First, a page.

Can you take Adderall and Xanax together?

Xanax is a benzodiazepine, while Adderall is a stimulant. Under the supervision of a doctor, the drugs may be safe to use together.

Benzodiazepines slow down activity in the central nervous system and can help a person feel more relaxed and less anxious. Stimulants, on the other hand, speed up central nervous system activity, helping a person feel more awake and focused.

Since these drugs have opposite effects on the central nervous system, they may work less well if a person takes them together.

Full story at Medical News Today

How do antidepressants affect gut bacteria?

Newly published research in rodents and ongoing research in humans examines the effects of psychiatric drugs, including antidepressants, on the composition of gut bacteria.

More and more studies are supporting the role of the gut microbiota in psychiatric conditions.

Anxiety and depression are only some of the mental health conditions that researchers have linked to changes in the composition of the gut microbiota.

For example, a recent study that Medical News Today has reported on listed a range of bacteria that contribute to creating neuroactive compounds in the gut — that is, substances that interact with the nervous system, influencing the likelihood of developing depression.

Full story at Medical News Today

Chronic cocaine use modifies gene expression

Chronic cocaine use changes gene expression in the hippocampus, according to research in mice recently published in JNeurosci.

Chronic drug users learn to associate the drug-taking environment with the drug itself, reinforcing memories that contribute to addiction. These memories are thought to be created by changes in gene expression in the hippocampus and potentially involve the gene FosB, but the exact mechanism is unknown.

A.J. Robinson and colleagues at Michigan State University examined how cocaine exposure affected expression of the FosB gene in the hippocampus. Mice that were administered cocaine daily showed increased expression of FosB compared to mice that received saline. Chronic cocaine use caused epigenetic modification of the gene, leading it to becoming more active. Additionally, when the scientists blocked the changes made to FosB, the mice were unable to form associations between cocaine and the environment where they received it, implicating epigenetic regulation of the gene in drug memory formation.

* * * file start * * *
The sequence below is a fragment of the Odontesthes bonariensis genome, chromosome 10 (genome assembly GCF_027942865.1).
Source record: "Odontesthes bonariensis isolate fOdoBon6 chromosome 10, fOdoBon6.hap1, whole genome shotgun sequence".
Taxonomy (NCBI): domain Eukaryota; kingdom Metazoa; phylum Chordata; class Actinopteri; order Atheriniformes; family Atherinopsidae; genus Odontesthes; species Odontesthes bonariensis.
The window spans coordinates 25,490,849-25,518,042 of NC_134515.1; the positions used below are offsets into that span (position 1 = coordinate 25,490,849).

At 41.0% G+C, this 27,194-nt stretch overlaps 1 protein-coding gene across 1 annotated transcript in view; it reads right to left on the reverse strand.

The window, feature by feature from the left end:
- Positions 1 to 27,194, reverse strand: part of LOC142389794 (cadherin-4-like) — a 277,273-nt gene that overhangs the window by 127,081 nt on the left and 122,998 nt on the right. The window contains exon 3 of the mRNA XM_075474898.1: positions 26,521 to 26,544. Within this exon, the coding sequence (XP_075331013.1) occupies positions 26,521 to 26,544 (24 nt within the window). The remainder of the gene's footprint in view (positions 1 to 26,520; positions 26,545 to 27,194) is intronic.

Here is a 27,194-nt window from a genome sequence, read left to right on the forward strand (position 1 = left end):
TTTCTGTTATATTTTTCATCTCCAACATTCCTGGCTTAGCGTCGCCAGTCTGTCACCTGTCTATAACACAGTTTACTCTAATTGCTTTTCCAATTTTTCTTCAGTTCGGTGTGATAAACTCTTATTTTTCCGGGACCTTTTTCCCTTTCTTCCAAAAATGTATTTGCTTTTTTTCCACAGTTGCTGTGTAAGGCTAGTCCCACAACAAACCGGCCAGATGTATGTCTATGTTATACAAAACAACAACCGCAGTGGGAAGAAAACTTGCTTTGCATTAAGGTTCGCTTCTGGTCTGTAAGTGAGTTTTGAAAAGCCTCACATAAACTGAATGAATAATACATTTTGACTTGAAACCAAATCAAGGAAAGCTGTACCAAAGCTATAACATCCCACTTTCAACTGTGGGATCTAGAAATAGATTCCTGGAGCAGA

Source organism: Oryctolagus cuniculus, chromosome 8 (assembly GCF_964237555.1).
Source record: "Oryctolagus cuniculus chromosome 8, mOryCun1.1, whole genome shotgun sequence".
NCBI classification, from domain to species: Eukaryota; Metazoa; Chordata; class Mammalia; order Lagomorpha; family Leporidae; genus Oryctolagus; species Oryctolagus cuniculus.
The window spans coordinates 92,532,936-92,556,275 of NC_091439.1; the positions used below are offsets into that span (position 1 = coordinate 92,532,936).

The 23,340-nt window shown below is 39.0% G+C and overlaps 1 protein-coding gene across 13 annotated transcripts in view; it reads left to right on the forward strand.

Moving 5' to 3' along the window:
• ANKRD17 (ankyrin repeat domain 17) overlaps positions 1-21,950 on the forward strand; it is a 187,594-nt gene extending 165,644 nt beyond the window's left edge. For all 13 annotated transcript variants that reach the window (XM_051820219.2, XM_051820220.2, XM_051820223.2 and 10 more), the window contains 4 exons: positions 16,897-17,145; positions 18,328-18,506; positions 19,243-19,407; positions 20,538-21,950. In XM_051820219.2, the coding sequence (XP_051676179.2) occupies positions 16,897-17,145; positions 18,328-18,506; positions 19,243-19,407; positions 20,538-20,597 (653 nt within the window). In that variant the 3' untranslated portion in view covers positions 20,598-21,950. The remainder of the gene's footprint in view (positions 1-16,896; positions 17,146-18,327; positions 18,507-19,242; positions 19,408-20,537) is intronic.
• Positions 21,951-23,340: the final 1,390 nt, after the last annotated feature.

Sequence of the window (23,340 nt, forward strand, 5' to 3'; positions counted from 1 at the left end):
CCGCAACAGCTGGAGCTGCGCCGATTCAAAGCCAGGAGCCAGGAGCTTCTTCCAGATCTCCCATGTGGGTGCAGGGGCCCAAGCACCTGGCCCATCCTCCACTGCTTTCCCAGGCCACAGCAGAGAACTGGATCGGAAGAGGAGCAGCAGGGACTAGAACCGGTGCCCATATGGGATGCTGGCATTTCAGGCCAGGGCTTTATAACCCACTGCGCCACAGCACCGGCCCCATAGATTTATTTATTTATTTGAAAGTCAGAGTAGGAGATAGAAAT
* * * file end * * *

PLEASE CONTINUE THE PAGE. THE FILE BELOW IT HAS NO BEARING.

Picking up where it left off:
Full story at Science Daily

Social media stress can lead to social media addiction

Social network users risk becoming more and more addicted to social media platforms even as they experience stress from their use.

Social networking sites (SNS) such as Facebook and Instagram are known to cause stress in users, known as technostress from social media. However, when faced with such stress, instead of switching off or using them less, people are moving from one aspect of the social media platforms to another — escaping the causes of their stress without leaving the medium on which it originated.

Research into the habits of 444 Facebook users revealed they would switch between activities such as chatting to friends, scanning news feeds and posting updates as each began to cause stress. This leads to an increased likelihood of technology addiction, as they use the various elements of the platform over a greater timespan.

Full story at Science Daily

Prescription size predicts persistent opioid use after cardiothoracic surgery

Prescription size is associated with increased new persistent opioid use among patients after cardiothoracic surgery, according to a study published online Aug. 22 in the Annals of Thoracic Surgery.

Alexander A. Brescia, M.D., from the University of Michigan in Ann Arbor, and colleagues identified opioid-naive Medicare patients undergoing cardiothoracic surgery between 2009 and 2015. They selected 24,549 patients who filled an opioid prescription between 30 days before surgery and 14 days after discharge and with continuous Medicare enrollment. The correlation for prescription size with new persistent opioid use was examined.

The researchers found that new persistent use was 12.8 percent overall and decreased annually, from 17 to 7.1 percent from 2009 to 2015. Associations with new persistent use were seen for prescription size, preoperative prescription fills, black race, gastrointestinal complications, disability status, open lung resection, dual eligibility (Medicare and Medicaid), drug and substance abuse, female sex, tobacco use, high comorbidity, pain disorders, longer hospital stay, and younger age. Among patients prescribed more than 450 oral morphine equivalents, adjusted new persistent use was 19.6 percent compared with 10.4 percent among those prescribed 200 oral morphine equivalents or less.

Full story at Medical Xpress